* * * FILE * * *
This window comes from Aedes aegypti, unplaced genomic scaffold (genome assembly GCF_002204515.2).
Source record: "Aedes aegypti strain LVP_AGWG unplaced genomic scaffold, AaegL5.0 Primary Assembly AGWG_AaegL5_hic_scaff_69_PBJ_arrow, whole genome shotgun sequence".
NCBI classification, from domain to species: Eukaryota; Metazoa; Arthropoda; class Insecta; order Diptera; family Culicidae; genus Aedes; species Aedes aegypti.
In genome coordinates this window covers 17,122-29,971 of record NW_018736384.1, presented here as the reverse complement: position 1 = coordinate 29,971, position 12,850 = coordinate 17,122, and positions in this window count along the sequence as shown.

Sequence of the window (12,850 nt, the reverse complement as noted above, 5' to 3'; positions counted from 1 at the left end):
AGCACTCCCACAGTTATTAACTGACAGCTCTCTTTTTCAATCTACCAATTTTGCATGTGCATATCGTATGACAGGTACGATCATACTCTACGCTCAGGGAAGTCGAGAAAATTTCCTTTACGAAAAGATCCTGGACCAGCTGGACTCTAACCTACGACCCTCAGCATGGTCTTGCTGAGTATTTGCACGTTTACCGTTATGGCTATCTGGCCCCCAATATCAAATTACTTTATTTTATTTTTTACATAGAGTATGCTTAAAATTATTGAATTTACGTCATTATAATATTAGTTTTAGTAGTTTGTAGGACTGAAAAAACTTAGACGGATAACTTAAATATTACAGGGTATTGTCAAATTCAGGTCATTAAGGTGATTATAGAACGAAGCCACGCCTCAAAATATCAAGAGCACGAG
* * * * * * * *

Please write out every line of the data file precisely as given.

This window comes from Aedes aegypti, unplaced genomic scaffold (genome assembly GCF_002204515.2).
Source record: "Aedes aegypti strain LVP_AGWG unplaced genomic scaffold, AaegL5.0 Primary Assembly AGWG_AaegL5_hic_scaff_69_PBJ_arrow, whole genome shotgun sequence".
NCBI classification, from domain to species: Eukaryota; Metazoa; Arthropoda; class Insecta; order Diptera; family Culicidae; genus Aedes; species Aedes aegypti.
In genome coordinates this window covers 17,122-29,971 of record NW_018736384.1, presented here as the reverse complement: position 1 = coordinate 29,971, position 12,850 = coordinate 17,122, and positions in this window count along the sequence as shown.

Sequence of the window (12,850 nt, the reverse complement as noted above, 5' to 3'; positions counted from 1 at the left end):
AGCACTCCCACAGTTATTAACTGACAGCTCTCTTTTTCAATCTACCAATTTTGCATGTGCATATCGTATGACAGGTACGATCATACTCTACGCTCAGGGAAGTCGAGAAAATTTCCTTTACGAAAAGATCCTGGACCAGCTGGACTCTAACCTACGACCCTCAGCATGGTCTTGCTGAGTATTTGCACGTTTACCGTTATGGCTATCTGGCCCCCAATATCAAATTACTTTATTTTATTTTTTACATAGAGTATGCTTAAAATTATTGAATTTACGTCATTATAATATTAGTTTTAGTAGTTTGTAGGACTGAAAAAACTTAGACGGATAACTTAAATATTACAGGGTATTGTCAAATTCAGGTCATTAAGGTGATTATAGAACGAAGCCACGCCTCAAAATATCAAGAGCACGAG